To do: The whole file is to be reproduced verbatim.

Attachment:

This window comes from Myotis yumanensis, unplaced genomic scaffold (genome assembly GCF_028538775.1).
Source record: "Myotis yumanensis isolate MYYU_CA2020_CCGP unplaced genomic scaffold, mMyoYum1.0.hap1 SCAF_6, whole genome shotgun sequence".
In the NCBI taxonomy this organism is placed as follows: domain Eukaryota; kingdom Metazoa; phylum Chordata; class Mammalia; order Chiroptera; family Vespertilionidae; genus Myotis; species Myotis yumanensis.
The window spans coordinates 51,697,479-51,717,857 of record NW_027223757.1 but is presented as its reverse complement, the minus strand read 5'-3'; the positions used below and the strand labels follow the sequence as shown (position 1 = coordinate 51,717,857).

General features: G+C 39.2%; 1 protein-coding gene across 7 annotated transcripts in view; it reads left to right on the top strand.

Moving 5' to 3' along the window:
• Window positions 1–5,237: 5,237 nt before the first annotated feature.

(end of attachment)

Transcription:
This window comes from Myotis yumanensis, unplaced genomic scaffold (genome assembly GCF_028538775.1).
Source record: "Myotis yumanensis isolate MYYU_CA2020_CCGP unplaced genomic scaffold, mMyoYum1.0.hap1 SCAF_6, whole genome shotgun sequence".
In the NCBI taxonomy this organism is placed as follows: domain Eukaryota; kingdom Metazoa; phylum Chordata; class Mammalia; order Chiroptera; family Vespertilionidae; genus Myotis; species Myotis yumanensis.
The window spans coordinates 51,697,479-51,717,857 of record NW_027223757.1 but is presented as its reverse complement, the minus strand read 5'-3'; the positions used below and the strand labels follow the sequence as shown (position 1 = coordinate 51,717,857).

General features: G+C 39.2%; 1 protein-coding gene across 7 annotated transcripts in view; it reads left to right on the top strand.

Moving 5' to 3' along the window:
• Window positions 1–5,237: 5,237 nt before the first annotated feature.